As the opening scroll tells us, Narcotic was "presented in the hope that the public may become aware of the terrific struggle to rid the world of drug addiction." The movie itself is a ... See full summary »
Cautionary tale features a fictionalized and highly exaggerated take on the use of marijuana. A trio of drug dealers lead innocent teenagers to become addicted to "reefer" cigarettes by holding wild parties with jazz music.
Louis J. Gasnier
(1948, aka CONFORM OR DIE) A poorly edited, yet intriguing documentary about Hitler and Mussolini. There are some interesting home movies of Eva Braun and her scantily-clad girlfriends ... See full summary »
A historical view of witchcraft in seven parts and a variety of styles. First, there is a slide-show alternating inter-titles with drawings and paintings to illustrate the behavior of pagan... See full summary »
Years after her aunt was murdered in her home, a young woman moves back into the house with her new husband. However, he has a secret that he will do anything to protect, even if it means driving his wife insane.
After witnessing a horrific and traumatic event, Julia Lund, a graduate student in psychology, gradually comes to the realization that everything which scared her as a child could be real. ... See full summary »
A "Peeping Tom" likes to look through windows at women undressing. We see him as he sneaks a peek at two "subjects". His first one, a young woman who apparently has a major lingerie fetish,... See full summary »
As the opening scroll tells us, Narcotic was "presented in the hope that the public may become aware of the terrific struggle to rid the world of drug addiction." The movie itself is a salacious plunge into a world of sordid pleasures. It tells us the story of Dr. William G. Davies, an infamous snake-oil salesman who started his career as a promising medical student. In the opening sequence he saves an unborn baby by performing a cesarean operation after the mother was killed in an automobile accident. Stock medical footage shows a woman's stomach being sliced open like a ripe watermelon and the baby popping out like a jack-in-a-box. But the allure of opium proves too strong for the doctor to resist. After a single night of relaxation in a Chinatown opium den, Davies becomes a slave to drugs. As his medical practice deteriorates, he shifts his attention to "selling medicine by demonstration." He says to his nurse/fiancee, "I can't see anything wrong if my preparation has merit." ... Written by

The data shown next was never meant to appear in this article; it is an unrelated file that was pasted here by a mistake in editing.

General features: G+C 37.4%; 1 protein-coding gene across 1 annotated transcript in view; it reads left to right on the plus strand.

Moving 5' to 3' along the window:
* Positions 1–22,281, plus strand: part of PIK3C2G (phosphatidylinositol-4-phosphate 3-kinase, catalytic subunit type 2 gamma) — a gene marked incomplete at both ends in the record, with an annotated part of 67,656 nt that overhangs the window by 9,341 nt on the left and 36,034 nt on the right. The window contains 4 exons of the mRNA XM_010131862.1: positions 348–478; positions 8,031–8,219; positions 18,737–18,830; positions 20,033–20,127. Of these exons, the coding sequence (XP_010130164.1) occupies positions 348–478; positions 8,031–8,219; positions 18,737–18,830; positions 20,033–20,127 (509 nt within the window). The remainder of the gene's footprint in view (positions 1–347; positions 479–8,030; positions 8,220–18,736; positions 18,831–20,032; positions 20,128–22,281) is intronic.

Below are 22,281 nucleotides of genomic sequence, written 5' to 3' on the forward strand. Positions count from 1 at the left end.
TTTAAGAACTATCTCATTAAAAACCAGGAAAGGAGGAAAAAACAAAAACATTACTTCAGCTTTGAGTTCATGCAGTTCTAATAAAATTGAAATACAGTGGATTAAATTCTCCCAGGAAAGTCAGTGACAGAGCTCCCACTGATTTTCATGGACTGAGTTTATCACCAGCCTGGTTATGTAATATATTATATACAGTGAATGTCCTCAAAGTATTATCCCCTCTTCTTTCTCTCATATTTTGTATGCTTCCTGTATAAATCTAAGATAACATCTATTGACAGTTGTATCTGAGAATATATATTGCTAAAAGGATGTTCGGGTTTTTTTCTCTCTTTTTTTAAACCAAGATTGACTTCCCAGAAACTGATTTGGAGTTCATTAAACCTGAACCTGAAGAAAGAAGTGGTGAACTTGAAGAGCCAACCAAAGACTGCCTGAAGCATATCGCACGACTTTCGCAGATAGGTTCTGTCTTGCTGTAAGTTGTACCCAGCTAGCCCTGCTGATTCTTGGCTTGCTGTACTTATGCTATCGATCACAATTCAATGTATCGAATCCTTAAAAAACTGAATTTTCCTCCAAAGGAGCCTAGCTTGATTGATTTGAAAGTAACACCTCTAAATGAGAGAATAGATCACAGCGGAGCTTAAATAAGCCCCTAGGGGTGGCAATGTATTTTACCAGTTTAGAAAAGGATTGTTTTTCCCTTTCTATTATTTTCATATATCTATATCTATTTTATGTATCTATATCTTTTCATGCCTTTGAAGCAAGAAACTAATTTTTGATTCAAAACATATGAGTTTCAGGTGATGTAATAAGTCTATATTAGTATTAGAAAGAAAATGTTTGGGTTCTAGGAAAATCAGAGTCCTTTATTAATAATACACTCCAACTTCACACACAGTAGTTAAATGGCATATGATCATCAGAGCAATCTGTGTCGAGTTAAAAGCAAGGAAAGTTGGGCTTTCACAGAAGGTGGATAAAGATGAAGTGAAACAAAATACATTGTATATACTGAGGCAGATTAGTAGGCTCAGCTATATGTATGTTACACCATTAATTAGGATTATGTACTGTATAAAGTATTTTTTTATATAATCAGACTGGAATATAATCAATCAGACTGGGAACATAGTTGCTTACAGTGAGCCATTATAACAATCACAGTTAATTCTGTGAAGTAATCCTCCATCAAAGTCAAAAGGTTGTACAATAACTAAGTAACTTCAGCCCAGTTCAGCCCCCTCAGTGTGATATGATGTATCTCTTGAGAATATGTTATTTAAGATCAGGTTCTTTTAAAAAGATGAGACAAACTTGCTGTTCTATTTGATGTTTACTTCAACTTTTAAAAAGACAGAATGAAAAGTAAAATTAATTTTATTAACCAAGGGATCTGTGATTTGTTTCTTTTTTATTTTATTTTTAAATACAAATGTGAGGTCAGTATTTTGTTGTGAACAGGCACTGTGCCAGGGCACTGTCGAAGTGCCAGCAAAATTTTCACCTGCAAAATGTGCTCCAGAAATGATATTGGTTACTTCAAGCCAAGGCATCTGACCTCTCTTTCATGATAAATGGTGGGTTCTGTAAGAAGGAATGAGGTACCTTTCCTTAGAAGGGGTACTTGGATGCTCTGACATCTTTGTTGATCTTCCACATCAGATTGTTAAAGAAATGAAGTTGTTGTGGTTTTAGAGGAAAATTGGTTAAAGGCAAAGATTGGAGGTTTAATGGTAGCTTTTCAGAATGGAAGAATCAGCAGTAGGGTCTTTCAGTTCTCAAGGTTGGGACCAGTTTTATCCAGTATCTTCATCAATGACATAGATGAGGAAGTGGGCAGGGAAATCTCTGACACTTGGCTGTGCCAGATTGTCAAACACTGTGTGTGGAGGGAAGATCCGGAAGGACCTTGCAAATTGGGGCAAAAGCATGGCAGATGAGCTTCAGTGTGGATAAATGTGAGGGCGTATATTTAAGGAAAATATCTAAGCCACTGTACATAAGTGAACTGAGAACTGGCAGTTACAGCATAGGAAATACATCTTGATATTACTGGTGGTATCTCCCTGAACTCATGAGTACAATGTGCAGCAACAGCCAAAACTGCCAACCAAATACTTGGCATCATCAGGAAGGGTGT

Sujit R. Varma
Writer Hildegarde Stadie based the script on true events. She had gone on tour with a great uncle as a little girl when he worked the medicine show circuit selling the elixir Tiger Fat. The film is actually considered to be a very accurate and unexaggerated retelling of his life. See more »
Scenes set in the early part of the twentieth century feature cars and medical equipment from a later date, as well as conspicuously 1930s hairstyles for the actresses. See more »
Don't worry. I'm not gonna shoot the main line if I know what I'm doing!
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Another "message" film by Dwain Esper, also written by his wife, Hildegarde Stadie, as was Maniac. It is an example of pre-code Hollywood, and has a place in film history. The message, is, of course, about the evils of drugs.
It is interesting that the Asian in the film was play by a Caucasian, none other than J. Stuart Blackton Jr., who, along with D.W. Griffith, was a pioneer in the development of the motion picture art.
The film also features Jean Lacy, who as Jeanne Gray, had her own talk show on TV from 1949-51. She didn't like the way the young announcer introduced her, "And Nowww, Thhhe . . . Jeeeeannne . . . Graaaay . . . " Thayoung announcer, who wanted his own show, was none other than Johnny Carson.
At least it wasn't as silly as Reefer Madness.
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